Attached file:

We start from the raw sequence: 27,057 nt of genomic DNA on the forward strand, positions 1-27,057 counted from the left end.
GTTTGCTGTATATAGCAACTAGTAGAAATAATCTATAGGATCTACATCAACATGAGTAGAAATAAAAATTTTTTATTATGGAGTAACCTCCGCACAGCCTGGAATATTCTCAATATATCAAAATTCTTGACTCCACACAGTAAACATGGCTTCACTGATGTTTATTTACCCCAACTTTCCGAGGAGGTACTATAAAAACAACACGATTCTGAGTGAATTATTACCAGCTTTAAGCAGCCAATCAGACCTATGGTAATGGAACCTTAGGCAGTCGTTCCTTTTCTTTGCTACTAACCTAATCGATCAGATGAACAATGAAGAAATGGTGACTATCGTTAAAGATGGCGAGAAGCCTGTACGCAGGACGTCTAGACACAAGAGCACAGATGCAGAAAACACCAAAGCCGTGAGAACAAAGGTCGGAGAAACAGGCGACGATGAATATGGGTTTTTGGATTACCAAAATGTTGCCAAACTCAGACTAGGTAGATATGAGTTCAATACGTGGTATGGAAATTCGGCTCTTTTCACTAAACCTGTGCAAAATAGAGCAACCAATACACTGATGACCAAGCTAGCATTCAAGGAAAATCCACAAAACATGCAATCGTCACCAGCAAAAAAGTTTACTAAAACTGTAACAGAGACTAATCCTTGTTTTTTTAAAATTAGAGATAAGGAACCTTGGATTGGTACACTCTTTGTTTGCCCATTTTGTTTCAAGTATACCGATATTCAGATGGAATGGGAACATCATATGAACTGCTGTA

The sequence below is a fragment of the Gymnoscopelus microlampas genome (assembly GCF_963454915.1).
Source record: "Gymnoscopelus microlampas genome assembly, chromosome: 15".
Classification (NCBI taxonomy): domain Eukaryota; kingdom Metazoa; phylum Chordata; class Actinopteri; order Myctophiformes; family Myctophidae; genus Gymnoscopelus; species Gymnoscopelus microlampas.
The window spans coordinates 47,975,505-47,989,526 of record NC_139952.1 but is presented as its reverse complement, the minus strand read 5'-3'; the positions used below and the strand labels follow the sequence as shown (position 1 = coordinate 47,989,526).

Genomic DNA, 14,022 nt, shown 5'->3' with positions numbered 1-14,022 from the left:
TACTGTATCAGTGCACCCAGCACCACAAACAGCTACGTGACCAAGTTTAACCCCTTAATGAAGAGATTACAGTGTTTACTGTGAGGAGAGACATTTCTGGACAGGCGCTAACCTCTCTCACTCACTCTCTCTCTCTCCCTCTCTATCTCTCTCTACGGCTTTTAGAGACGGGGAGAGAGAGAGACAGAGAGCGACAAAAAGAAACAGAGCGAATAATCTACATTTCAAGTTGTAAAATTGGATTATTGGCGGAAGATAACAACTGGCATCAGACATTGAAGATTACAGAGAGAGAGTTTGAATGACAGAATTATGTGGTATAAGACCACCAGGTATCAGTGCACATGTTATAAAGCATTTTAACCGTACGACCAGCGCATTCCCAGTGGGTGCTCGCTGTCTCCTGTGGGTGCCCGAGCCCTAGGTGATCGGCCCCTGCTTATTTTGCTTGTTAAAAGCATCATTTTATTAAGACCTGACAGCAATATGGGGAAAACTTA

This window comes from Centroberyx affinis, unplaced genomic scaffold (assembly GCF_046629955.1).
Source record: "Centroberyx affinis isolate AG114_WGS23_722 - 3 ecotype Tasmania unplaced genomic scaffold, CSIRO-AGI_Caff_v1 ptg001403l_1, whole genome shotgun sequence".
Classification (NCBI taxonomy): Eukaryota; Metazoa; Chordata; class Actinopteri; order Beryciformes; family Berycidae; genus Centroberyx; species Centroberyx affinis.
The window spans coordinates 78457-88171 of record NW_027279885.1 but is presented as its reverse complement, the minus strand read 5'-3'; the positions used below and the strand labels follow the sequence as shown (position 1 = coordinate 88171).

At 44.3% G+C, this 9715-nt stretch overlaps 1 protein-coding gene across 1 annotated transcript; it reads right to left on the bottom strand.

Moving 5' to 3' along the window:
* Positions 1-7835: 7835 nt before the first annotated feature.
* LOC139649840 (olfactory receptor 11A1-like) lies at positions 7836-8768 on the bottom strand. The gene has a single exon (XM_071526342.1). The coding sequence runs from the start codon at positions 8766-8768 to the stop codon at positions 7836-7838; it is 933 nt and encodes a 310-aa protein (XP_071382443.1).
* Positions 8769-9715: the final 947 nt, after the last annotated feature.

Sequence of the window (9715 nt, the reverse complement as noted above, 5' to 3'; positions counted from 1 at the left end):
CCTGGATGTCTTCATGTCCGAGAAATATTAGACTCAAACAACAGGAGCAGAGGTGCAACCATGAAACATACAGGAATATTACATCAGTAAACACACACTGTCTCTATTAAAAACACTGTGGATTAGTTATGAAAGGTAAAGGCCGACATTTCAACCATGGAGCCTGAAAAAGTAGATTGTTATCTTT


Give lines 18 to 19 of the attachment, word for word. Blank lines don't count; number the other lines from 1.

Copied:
Sequence of the window (9715 nt, the reverse complement as noted above, 5' to 3'; positions counted from 1 at the left end):
CCTGGATGTCTTCATGTCCGAGAAATATTAGACTCAAACAACAGGAGCAGAGGTGCAACCATGAAACATACAGGAATATTACATCAGTAAACACACACTGTCTCTATTAAAAACACTGTGGATTAGTTATGAAAGGTAAAGGCCGACATTTCAACCATGGAGCCTGAAAAAGTAGATTGTTATCTTT